Providing alternative formats for staff and students can be a challenging business. What happens when an external library member or an ex-student library user makes a request?
This question came to us recently so we put it to our subject specialists for technology and the law – John Kelly and Jackie Milne worked together to give us this response.
The main areas of law are discussed below. These issues may need more in-depth consideration for individual learning providers.
In terms of copyright law, as an ‘authorised body’ (an educational establishment), you may copy and make a work accessible without the rights holders permission provided an individual has lawful possession, or lawful use, of a copy AND their disability prevents them from enjoying the work to the same degree as a person who does not have that disability. A key word here is “may” – the exception permits it, but does not mandate it. This provision isn’t limited to students with a disability enrolled at the institution.
In terms of equality, legal obligations arise for learning providers. Discrimination occurs when someone with a disability is treated unfairly and is put at a disadvantage when compared with a non-disabled person.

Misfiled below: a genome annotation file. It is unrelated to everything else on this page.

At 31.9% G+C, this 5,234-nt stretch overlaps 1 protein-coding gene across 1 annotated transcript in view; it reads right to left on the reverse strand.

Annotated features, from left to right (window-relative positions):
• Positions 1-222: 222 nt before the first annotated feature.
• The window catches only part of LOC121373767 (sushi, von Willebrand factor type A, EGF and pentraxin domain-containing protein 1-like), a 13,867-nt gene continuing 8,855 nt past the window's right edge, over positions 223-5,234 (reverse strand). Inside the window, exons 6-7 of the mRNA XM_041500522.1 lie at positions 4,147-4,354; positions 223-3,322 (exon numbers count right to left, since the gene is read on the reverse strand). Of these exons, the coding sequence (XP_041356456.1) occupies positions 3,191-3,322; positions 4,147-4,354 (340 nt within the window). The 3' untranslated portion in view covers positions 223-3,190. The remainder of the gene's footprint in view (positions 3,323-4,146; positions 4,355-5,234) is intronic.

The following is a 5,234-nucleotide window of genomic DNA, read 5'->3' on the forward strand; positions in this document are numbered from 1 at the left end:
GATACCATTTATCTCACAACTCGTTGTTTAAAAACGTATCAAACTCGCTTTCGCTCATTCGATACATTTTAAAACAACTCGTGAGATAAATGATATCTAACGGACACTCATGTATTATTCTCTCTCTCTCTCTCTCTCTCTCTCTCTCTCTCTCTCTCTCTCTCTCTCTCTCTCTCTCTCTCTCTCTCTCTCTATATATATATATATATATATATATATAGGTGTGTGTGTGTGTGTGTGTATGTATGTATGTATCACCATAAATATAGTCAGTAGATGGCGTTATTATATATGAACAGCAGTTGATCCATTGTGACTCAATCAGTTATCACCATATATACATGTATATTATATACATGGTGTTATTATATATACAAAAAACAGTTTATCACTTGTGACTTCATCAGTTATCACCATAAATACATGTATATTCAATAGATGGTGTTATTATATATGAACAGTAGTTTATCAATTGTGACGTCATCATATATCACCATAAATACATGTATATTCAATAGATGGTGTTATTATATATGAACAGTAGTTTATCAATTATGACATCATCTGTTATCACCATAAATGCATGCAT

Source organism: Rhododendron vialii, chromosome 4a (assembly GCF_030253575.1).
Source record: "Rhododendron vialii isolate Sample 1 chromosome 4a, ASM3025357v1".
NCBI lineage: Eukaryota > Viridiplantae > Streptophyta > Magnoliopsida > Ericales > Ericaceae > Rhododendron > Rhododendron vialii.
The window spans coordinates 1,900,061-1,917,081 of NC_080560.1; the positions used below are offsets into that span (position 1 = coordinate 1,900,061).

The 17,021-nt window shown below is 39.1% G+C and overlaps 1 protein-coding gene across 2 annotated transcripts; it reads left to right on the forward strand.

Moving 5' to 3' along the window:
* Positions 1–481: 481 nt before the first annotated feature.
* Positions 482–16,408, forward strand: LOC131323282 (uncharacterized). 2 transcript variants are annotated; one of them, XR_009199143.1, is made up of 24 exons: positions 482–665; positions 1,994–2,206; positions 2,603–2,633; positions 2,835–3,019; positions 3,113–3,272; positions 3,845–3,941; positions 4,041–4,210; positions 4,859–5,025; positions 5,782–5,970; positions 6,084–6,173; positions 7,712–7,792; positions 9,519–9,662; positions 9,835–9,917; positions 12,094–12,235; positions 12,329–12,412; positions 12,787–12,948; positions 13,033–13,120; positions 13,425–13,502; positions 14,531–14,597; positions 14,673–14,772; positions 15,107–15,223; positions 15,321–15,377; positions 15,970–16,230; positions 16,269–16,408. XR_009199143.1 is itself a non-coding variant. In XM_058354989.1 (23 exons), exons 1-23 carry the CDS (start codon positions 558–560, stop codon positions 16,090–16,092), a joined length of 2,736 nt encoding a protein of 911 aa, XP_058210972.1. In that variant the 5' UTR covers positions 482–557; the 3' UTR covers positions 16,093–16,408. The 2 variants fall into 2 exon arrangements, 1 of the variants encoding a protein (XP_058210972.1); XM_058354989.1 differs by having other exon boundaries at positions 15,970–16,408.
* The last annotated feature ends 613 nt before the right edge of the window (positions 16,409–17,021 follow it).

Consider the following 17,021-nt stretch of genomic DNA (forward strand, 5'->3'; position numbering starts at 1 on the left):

Publishers may choose to fulfil an institution’s request for alternative formats or not; there is no legal obligation on them to do so. A publisher may also choose to provide an alternative format of a work for enrolled students only, or staff of an institution. Such a position is not unlawful as they are drawing the line at a specific point which applies equally to all those not enrolled as learners.
On the other hand there IS an obligation on the library to make works available equally to all of its ‘users’. It may lawfully decide not to provide a full range of services to all alumni, or to other external users. What is not permitted is to provide a service to some alumni and to distinguish between those with, and those without, a disability. In that situation you are, on the face of it, acting in a discriminating and unlawful way.
It’s not clear how successfully it could be argued that you are not providing an accessible format for a person with a disability because they are a “reference only” user. As a “reference only” user, the person with a disability would be unable to access materials that other “reference only” users could access, hence the difficulty remains. In other words you have to provide the same service to all disabled users, whether they are students of the institution, or “reference only” users.
Where additional resources are required, this by itself, is unlikely to justify withholding the service.